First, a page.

State officials are deciding whether to allow the town to keep a new sign affixed to the train station building on Elm Street, officials say. Town officials purchased the new sign for about $4,000 after the old one (pictured at right) fell into “really bad shape,” according to Public Works Director Tiger Mann. It went up last week. In addition to the name of the town, the new sign includes the slogan “Next Station To Heaven” (more on the history of that below).
The state Department of Transportation, which owns the train station building though the town maintains it, received a comment regarding the sign, asking whether the state agency had played a role in its design or procurement, Mann said. Now, the DOT “seems to have a little concern,” Mann said.
Following the discovery that at least one individual associated with a local taxi service had been living out of the New Canaan train station, complaints that cab drivers often nap on the benches inside and some rather disgusting vandalism in its bathroom that turned up over the holidays, town officials are seeking state approval to install additional video cameras both inside and outside the facility. The approximately $10,000 camera installation (the MTA already keeps its own cameras on the platform side)—to be paid for out of a fund generated by the $5 parking fees immediately adjacent to the station itself—also would help save time investigating accidents such as when CT Transit buses strike the platform canopies, according to Bill Oestmann, superintendent of buildings with the New Canaan Department of Pubilc Works. “Overall, it is a hard building to manage with so many people in and out, and we need to tighten it up—as we know, with everything going on in the world, security is not a bad thing, and for police to get real-time data from the cameras is good.”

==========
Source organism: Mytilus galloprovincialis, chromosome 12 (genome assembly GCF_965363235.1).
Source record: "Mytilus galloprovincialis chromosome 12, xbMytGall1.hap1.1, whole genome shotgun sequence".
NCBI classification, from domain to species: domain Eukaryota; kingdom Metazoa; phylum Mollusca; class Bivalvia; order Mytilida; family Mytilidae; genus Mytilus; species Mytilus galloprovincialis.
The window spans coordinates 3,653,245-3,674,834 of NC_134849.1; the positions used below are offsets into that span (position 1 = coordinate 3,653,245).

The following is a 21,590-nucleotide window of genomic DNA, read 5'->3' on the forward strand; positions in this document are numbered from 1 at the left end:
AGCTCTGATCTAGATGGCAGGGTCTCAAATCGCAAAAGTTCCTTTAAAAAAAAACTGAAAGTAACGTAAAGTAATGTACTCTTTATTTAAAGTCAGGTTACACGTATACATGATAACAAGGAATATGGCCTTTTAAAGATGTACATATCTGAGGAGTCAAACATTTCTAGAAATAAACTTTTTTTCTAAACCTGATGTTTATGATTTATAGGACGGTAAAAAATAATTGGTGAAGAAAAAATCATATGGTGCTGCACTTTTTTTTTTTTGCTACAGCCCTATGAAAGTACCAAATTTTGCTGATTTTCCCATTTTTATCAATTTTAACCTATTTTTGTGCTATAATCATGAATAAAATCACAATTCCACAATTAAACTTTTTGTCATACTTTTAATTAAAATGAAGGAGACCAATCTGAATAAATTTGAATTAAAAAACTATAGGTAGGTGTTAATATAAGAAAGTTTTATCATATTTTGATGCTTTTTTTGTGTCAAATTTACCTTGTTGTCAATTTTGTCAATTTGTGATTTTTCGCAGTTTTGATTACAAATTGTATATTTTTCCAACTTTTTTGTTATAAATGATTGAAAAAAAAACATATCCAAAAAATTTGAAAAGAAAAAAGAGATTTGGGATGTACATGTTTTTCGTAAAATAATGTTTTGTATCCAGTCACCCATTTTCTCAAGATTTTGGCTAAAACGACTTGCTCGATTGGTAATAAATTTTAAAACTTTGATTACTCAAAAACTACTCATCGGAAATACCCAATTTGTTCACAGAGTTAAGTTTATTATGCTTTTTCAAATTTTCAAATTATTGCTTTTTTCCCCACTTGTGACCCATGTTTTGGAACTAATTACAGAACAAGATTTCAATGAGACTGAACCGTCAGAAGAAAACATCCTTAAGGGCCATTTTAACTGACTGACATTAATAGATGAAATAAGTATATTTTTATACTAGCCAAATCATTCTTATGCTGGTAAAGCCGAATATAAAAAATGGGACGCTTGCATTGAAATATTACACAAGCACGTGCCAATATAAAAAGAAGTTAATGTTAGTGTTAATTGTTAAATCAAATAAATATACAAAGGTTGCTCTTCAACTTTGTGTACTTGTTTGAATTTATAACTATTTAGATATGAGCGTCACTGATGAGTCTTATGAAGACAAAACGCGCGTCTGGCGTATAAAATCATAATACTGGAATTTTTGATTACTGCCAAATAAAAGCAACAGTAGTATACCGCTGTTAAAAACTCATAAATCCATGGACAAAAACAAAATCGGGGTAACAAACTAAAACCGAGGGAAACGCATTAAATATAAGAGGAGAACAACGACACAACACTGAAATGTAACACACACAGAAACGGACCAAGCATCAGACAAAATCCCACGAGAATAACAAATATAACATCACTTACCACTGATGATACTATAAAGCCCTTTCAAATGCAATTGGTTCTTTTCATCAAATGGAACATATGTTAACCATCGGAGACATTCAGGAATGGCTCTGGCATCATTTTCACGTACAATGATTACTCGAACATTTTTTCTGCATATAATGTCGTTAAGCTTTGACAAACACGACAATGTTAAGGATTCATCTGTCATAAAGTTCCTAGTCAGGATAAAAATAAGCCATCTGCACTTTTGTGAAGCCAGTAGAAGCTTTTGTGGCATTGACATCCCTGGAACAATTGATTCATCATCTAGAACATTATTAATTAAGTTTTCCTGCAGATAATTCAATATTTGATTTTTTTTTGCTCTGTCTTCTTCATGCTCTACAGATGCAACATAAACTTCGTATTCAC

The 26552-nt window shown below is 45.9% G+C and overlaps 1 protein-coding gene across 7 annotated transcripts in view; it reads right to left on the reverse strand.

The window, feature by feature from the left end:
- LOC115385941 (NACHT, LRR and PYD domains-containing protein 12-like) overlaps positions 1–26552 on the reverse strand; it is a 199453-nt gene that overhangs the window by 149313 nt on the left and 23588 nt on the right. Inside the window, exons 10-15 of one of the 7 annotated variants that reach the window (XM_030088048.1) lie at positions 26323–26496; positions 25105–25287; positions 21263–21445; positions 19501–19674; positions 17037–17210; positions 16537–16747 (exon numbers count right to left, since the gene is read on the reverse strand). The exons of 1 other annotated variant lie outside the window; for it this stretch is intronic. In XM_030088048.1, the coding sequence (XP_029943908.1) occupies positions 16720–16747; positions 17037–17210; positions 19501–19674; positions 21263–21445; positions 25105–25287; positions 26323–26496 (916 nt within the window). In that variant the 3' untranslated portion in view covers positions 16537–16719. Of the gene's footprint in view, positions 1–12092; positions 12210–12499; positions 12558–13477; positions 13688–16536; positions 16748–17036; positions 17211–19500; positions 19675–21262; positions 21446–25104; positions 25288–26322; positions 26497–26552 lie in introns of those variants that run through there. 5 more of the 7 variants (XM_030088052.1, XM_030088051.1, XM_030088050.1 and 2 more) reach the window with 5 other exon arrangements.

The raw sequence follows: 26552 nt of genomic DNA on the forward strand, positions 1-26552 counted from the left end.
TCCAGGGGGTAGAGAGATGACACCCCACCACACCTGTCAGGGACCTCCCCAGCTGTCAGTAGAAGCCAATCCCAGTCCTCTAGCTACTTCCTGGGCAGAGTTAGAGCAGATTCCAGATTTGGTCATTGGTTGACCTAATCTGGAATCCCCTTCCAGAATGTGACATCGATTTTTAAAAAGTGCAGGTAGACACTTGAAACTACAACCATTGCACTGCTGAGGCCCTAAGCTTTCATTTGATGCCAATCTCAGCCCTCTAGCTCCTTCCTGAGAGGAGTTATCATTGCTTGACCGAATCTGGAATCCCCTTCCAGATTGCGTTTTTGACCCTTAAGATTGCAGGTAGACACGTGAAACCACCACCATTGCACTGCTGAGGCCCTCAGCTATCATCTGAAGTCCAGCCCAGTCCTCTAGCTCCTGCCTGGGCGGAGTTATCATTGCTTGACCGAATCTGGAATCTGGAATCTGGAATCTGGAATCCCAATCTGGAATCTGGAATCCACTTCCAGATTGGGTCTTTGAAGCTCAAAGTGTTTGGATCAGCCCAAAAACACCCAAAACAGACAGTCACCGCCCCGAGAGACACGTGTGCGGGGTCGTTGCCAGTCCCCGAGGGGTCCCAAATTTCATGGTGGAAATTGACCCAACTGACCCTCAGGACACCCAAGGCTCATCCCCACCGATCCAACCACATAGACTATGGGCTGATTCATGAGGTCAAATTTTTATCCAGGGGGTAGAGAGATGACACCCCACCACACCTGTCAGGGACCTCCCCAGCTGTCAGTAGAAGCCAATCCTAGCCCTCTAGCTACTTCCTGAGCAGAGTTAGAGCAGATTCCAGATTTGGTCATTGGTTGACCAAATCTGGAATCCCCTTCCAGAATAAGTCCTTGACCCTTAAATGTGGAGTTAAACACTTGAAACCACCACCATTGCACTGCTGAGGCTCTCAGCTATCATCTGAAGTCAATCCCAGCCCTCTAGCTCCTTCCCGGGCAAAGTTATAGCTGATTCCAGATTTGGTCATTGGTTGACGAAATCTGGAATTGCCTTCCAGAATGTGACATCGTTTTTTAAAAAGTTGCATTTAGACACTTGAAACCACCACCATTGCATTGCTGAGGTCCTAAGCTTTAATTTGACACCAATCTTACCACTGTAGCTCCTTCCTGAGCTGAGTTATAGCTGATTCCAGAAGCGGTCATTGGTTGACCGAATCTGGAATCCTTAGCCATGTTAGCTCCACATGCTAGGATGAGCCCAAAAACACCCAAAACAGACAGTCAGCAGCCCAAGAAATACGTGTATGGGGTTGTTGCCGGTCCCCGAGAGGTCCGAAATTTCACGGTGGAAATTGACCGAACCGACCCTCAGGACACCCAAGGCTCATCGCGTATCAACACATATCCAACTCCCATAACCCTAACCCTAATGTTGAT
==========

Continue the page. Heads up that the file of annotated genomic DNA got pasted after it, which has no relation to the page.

Oestmann said that some time between Christmas and the New Year, a bathroom in the station was vandalized by feces strewn all about it. In other incidents, a friend of a cabbie had been found to be living at the station, and more recently, officials discovered personal belongings stuck into the electrical cabinets on the platform, Oestmann said. Local officials do not have access to the MTA’s cameras on the platform side, and under a new security system—which will include updating locks on the doors—New Canaan police and Oestmann will be able to monitor the goings-on at the station far better, he said.
We’re hearing from an inside source that the “new” Gates Restaurant, closed since the New Canaan mainstay was sold in April, will open early in January. We’re also hearing that locals will recognize some friendly, favorite faces at Gates when it reopens anew, including Rich “Doc” Ludemann (not our source)—a popular figure at the former restaurant (who many of us also call a good friend and former swim coach). The new restaurant will be heavy on craft beers, with an updated look and menu, stage for live music, wood-fired oven and grill, smoker, food bar and more features. ***
Joe Scarborough is listed as one of those who has supported (with $360) the Go Fund Me campaign for the New Canaan Police Department’s K-9 unit. In all, 29 individuals have donated a total of $2,300 to the cause.
With an eye on energy efficiency, New Canaan is planning to put $35,585 into new exterior lights of the train station’s platform and building downtown, officials said this week. Electricity at the station nearly maxes out on each breaker, so New Canaan will replace the lights there with energy-efficient LED models, said Bill Oestmann, superintendent of buildings and fleet with the Department of Public Works. The work hopefully will be done in August, Oestmann said during the June 17 meeting of the Board of Selectmen. “And then that reduces the load tremendously and hopefully the breakers should not be an issue after that,” he said during the meeting, held in the training room at the New Canaan Police Department. “We are also looking at an anticipated return on investment of 9 percent.
In our “REALLY?” feature, we observe those things that people do in New Canaan that make us scratch our heads. Today, we watched three sets of rail commuters—those catching the 7:12, 7:23 and 7:57 a.m. trains to New York City—cross at Elm and Park to catch the train, often entering the roadway despite motor vehicles with the right of way (green lights) bearing down on them. In nearly every case, the daring commuter had several minutes to spare. (Note: In the same span of time we saw several vehicles running red lights dangerously at this intersection, despite the pedestrian traffic.)
Prepare to see some close calls. For the sake of a better seat?